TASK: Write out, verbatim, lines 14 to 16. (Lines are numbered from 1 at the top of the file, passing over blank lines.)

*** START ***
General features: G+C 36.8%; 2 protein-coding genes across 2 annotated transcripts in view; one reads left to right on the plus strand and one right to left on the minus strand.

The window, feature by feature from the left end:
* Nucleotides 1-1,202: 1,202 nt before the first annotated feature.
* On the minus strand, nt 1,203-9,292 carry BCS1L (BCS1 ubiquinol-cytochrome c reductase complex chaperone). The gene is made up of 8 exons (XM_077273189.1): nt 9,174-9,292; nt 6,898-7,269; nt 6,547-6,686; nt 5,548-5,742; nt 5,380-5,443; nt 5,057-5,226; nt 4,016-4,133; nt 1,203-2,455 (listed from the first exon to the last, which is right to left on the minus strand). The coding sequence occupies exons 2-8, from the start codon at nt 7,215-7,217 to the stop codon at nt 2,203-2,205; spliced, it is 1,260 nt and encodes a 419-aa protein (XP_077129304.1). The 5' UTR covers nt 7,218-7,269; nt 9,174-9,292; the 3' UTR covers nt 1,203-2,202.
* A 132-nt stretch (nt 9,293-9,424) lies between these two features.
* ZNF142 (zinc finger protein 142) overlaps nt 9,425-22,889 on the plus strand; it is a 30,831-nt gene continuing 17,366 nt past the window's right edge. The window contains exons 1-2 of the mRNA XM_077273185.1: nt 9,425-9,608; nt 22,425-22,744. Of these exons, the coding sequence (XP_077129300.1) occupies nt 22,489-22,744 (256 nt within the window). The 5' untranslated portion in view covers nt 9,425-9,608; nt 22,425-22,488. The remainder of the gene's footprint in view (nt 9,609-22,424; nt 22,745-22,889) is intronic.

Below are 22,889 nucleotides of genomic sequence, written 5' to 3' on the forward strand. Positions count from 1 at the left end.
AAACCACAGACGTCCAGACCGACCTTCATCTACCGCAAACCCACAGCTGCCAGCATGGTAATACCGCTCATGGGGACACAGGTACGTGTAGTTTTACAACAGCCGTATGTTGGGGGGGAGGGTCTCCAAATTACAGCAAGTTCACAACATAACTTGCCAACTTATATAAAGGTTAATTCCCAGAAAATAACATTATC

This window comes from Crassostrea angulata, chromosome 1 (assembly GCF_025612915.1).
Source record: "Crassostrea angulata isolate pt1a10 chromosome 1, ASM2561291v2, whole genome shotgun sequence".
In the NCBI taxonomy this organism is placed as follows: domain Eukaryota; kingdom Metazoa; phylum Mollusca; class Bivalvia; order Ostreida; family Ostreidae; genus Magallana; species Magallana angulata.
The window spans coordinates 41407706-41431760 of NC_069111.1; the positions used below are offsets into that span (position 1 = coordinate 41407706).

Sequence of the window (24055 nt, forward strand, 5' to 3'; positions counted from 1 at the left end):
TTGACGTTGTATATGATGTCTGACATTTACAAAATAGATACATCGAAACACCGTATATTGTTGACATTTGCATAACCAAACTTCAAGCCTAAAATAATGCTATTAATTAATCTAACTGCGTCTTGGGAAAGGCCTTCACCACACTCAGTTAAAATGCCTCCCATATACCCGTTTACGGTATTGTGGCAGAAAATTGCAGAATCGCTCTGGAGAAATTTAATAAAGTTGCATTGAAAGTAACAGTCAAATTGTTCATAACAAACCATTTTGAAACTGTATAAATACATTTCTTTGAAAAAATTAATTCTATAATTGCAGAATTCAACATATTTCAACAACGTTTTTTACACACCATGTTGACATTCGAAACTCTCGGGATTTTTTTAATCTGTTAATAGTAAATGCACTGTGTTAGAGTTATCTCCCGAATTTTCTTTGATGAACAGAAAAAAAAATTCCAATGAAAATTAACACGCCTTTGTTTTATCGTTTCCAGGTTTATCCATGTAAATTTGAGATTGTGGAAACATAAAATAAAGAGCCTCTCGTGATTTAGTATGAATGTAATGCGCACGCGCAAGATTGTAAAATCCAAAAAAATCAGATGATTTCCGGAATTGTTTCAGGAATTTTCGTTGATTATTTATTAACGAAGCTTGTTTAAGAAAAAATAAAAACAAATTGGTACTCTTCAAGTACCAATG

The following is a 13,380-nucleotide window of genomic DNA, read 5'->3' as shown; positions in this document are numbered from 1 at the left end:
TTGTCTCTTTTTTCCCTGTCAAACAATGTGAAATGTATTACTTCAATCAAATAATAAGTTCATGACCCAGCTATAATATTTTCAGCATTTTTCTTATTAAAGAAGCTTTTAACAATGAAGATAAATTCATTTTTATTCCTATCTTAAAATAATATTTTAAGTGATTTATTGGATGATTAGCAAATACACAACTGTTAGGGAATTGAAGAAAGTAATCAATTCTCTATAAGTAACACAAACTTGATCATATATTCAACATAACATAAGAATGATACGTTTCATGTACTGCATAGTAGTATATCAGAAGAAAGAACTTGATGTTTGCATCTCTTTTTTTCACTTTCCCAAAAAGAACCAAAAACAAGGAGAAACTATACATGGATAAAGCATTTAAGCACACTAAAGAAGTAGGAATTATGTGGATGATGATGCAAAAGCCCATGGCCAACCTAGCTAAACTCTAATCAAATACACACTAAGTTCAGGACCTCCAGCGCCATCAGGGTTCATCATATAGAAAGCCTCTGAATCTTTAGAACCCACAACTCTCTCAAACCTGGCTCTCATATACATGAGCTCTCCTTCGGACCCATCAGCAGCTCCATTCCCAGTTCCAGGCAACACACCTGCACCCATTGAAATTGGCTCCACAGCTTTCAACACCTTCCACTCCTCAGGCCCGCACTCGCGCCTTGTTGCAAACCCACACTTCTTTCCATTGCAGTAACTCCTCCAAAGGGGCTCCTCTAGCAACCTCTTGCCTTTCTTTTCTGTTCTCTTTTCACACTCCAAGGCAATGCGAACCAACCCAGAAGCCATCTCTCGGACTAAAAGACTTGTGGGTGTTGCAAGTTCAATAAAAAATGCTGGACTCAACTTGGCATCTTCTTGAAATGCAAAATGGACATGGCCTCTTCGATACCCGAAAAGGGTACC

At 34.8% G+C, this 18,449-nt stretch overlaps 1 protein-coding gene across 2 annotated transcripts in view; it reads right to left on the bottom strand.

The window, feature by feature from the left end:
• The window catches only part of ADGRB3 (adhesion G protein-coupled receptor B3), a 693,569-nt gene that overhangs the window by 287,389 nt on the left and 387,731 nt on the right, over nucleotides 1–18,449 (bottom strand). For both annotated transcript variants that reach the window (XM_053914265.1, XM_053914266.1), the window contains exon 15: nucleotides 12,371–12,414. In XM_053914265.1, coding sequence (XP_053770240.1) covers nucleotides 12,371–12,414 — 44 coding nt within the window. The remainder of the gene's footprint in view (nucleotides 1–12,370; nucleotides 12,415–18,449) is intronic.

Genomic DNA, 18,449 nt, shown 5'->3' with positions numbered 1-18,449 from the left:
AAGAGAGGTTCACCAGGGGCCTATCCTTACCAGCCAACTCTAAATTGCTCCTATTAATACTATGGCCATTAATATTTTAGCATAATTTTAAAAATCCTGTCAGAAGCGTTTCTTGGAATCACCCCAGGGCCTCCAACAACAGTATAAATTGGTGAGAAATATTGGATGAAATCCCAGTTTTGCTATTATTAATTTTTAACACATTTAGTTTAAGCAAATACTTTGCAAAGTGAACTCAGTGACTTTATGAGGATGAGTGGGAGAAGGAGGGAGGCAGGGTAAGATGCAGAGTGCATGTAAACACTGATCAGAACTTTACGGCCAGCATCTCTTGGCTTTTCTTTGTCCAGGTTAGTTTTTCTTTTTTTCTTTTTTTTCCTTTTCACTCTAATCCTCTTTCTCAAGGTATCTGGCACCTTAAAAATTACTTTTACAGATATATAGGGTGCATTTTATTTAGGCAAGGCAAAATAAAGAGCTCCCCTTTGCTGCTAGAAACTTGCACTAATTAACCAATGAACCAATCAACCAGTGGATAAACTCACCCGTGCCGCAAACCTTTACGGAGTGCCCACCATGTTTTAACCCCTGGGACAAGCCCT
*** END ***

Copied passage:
TTGACGTTGTATATGATGTCTGACATTTACAAAATAGATACATCGAAACACCGTATATTGTTGACATTTGCATAACCAAACTTCAAGCCTAAAATAATGCTATTAATTAATCTAACTGCGTCTTGGGAAAGGCCTTCACCACACTCAGTTAAAATGCCTCCCATATACCCGTTTACGGTATTGTGGCAGAAAATTGCAGAATCGCTCTGGAGAAATTTAATAAAGTTGCATTGAAAGTAACAGTCAAATTGTTCATAACAAACCATTTTGAAACTGTATAAATACATTTCTTTGAAAAAATTAATTCTATAATTGCAGAATTCAACATATTTCAACAACGTTTTTTACACACCATGTTGACATTCGAAACTCTCGGGATTTTTTTAATCTGTTAATAGTAAATGCACTGTGTTAGAGTTATCTCCCGAATTTTCTTTGATGAACAGAAAAAAAAATTCCAATGAAAATTAACACGCCTTTGTTTTATCGTTTCCAGGTTTATCCATGTAAATTTGAGATTGTGGAAACATAAAATAAAGAGCCTCTCGTGATTTAGTATGAATGTAATGCGCACGCGCAAGATTGTAAAATCCAAAAAAATCAGATGATTTCCGGAATTGTTTCAGGAATTTTCGTTGATTATTTATTAACGAAGCTTGTTTAAGAAAAAATAAAAACAAATTGGTACTCTTCAAGTACCAATG

The following is a 13,380-nucleotide window of genomic DNA, read 5'->3' as shown; positions in this document are numbered from 1 at the left end:
TTGTCTCTTTTTTCCCTGTCAAACAATGTGAAATGTATTACTTCAATCAAATAATAAGTTCATGACCCAGCTATAATATTTTCAGCATTTTTCTTATTAAAGAAGCTTTTAACAATGAAGATAAATTCATTTTTATTCCTATCTTAAAATAATATTTTAAGTGATTTATTGGATGATTAGCAAATACACAACTGTTAGGGAATTGAAGAAAGTAATCAATTCTCTATAAGTAACACAAACTTGATCATATATTCAACATAACATAAGAATGATACGTTTCATGTACTGCATAGTAGTATATCAGAAGAAAGAACTTGATGTTTGCATCTCTTTTTTTCACTTTCCCAAAAAGAACCAAAAACAAGGAGAAACTATACATGGATAAAGCATTTAAGCACACTAAAGAAGTAGGAATTATGTGGATGATGATGCAAAAGCCCATGGCCAACCTAGCTAAACTCTAATCAAATACACACTAAGTTCAGGACCTCCAGCGCCATCAGGGTTCATCATATAGAAAGCCTCTGAATCTTTAGAACCCACAACTCTCTCAAACCTGGCTCTCATATACATGAGCTCTCCTTCGGACCCATCAGCAGCTCCATTCCCAGTTCCAGGCAACACACCTGCACCCATTGAAATTGGCTCCACAGCTTTCAACACCTTCCACTCCTCAGGCCCGCACTCGCGCCTTGTTGCAAACCCACACTTCTTTCCATTGCAGTAACTCCTCCAAAGGGGCTCCTCTAGCAACCTCTTGCCTTTCTTTTCTGTTCTCTTTTCACACTCCAAGGCAATGCGAACCAACCCAGAAGCCATCTCTCGGACTAAAAGACTTGTGGGTGTTGCAAGTTCAATAAAAAATGCTGGACTCAACTTGGCATCTTCTTGAAATGCAAAATGGACATGGCCTCTTCGATACCCGAAAAGGGTACC